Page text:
“Her faith in God has strengthened and she has rallied the entire church to support the efforts to find a cure.”
She has rallied others, as well. In 2011, she was able to get Stamoules Produce to put orange bands with “MS Join the Movement” around boxes of broccoli. (Orange is the official color representing MS awareness.) The company has also replaced their standard blue bands with orange bands on corn and cantaloupe that is shipped to Canada and Mexico and changed the color of their logo to orange.
“My hope is that other produce companies who do have a connection to MS might do that,” she said.
Alfieris also started a Dinner of Champions benefit in Fresno, which honors a Central Valley donor. Last fall, the $150 a plate dinner raised $50,000.
Asking for money
Raising money in the Valley is challenging.
“We are reaching for a pool of money that is so small,” Alfieris explained. “It’s really hard to convince people your cause is worth it. There are so many worthy causes.
“People say, ‘How can you ask for money for a living?’ But I know what is at risk if I don’t. I risk losing funding for programs and services.”
She said much of the money raised is kept locally, adding that the MS website is transparent about what the funds are used for.
Another challenge is covering a large region with no MS specialist and working with rural health care professionals. Making connections and cultivating relationships is key, she said. So is helping people understand MS.
“It’s something we struggle with all the time. Every interview I’ve ever done, especially during MS Awareness Week, I make it clear we are not Jerry’s kids. We are not MD,” she said of muscular dystrophy, a group of muscular diseases. “We are multiple sclerosis.”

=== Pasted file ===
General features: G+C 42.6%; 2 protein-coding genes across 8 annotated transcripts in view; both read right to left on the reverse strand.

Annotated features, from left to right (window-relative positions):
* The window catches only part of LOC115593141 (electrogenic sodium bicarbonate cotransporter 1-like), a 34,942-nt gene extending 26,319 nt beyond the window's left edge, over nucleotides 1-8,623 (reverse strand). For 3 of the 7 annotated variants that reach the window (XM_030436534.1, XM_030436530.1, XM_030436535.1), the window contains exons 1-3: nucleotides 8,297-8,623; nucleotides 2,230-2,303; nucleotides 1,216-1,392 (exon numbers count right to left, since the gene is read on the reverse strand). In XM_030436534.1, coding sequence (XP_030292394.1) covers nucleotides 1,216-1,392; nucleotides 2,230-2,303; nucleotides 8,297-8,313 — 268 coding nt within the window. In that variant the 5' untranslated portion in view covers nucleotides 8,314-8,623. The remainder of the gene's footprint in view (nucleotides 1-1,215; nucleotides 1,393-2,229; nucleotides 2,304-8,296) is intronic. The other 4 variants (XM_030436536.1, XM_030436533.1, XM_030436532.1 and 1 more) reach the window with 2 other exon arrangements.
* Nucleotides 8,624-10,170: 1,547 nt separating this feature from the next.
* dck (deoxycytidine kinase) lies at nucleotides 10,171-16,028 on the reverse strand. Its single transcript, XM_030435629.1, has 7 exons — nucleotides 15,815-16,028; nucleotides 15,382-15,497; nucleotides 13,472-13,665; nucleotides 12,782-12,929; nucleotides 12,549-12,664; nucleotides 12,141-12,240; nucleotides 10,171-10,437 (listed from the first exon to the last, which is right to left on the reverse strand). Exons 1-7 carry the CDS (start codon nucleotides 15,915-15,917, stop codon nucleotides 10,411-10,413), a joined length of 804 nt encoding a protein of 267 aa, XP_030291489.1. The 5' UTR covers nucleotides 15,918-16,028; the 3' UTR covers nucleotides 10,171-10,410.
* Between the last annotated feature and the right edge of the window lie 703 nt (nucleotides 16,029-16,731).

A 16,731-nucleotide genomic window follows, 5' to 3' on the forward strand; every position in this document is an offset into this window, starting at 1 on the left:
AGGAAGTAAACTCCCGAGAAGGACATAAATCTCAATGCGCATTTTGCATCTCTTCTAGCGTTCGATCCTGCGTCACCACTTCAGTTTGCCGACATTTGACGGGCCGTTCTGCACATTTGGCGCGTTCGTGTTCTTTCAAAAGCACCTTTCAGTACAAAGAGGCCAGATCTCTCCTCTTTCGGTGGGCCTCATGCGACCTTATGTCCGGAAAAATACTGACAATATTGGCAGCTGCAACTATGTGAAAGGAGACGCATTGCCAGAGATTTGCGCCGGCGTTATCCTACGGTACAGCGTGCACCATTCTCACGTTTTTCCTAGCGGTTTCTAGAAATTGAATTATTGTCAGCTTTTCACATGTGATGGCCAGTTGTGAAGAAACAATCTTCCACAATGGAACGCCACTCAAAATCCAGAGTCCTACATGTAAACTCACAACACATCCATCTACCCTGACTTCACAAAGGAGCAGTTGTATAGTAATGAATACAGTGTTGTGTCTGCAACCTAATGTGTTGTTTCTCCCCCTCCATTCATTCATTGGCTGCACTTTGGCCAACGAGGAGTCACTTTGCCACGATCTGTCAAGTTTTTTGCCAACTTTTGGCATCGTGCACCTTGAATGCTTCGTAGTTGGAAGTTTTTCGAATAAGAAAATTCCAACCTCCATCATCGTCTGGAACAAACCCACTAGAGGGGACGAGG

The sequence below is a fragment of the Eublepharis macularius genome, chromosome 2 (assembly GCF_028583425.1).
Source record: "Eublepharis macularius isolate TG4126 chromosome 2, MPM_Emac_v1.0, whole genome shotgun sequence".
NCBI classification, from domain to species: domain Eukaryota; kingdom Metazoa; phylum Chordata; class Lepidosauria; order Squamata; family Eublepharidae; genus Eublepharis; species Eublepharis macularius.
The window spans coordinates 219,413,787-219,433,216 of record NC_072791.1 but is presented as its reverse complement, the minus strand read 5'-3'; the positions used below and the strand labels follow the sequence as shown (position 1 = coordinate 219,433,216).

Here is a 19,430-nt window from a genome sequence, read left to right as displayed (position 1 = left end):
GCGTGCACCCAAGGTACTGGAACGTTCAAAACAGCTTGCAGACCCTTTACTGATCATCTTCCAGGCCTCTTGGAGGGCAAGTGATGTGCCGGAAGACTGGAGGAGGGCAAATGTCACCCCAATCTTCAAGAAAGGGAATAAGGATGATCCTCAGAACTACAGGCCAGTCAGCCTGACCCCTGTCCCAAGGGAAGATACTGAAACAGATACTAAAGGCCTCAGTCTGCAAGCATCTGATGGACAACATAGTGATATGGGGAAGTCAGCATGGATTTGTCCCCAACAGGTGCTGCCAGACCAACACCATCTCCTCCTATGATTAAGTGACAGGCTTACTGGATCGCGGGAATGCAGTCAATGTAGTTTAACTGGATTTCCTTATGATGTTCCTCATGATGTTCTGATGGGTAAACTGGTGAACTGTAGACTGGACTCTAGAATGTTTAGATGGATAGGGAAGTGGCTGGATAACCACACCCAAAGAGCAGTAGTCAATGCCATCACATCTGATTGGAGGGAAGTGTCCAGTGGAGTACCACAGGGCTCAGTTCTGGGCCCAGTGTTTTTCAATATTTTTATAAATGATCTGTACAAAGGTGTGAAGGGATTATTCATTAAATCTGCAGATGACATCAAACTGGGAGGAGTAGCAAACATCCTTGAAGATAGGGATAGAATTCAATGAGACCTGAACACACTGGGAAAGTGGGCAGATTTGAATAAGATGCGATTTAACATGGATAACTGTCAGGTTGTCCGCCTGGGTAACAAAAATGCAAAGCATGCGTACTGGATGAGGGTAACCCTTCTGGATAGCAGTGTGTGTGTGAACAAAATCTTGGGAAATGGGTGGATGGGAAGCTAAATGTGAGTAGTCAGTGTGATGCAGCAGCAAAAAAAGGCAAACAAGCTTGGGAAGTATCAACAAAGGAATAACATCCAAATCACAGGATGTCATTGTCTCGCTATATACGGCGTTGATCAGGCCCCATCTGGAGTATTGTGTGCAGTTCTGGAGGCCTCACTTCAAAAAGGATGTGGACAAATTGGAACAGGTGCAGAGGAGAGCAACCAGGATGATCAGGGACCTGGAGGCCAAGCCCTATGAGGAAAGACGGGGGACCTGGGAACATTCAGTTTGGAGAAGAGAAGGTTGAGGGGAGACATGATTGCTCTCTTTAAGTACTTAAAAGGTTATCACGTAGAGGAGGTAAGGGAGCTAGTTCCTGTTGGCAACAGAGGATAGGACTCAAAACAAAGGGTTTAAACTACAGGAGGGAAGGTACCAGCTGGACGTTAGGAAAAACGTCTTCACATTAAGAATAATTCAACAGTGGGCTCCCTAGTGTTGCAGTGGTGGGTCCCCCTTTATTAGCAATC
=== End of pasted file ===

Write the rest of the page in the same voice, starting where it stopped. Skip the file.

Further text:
Worldwide, 2.4 million people have MS. Alfieris said someone new is diagnosed with the disease every hour of every day. It affects women more than men.
While there is no known cause or cure for MS, there are treatments.
“It’s exciting to think there is so much research going on,” she said.
When Alfieris was diagnosed, there were five disease-modifying medications. Now there are 12 FDA approved medications. (There is no treatment for progressive MS.)
Alfieris said MS is a different disease from 30 years ago. Then, “they would send you home and wish you luck,” she noted. Now, if caught early, many people with MS can live normal lives.
While most of her 45 co-workers in the Southern California/Nevada chapter have a connection to the disease through a sibling or a parent, Alfieris is the only employee who has MS.
“I laugh. I tell them I care about it just a little bit more,” she said.
Judith House Menezes is a professor of journalism and adviser to the student newspaper at College of the Sequoias in Visalia.
Walk MS Fresno 2015
April 25, 9 a.m.
Fig Garden Village
For more information, contact Fotini Alfieris at 559-439-2154 or firstname.lastname@example.org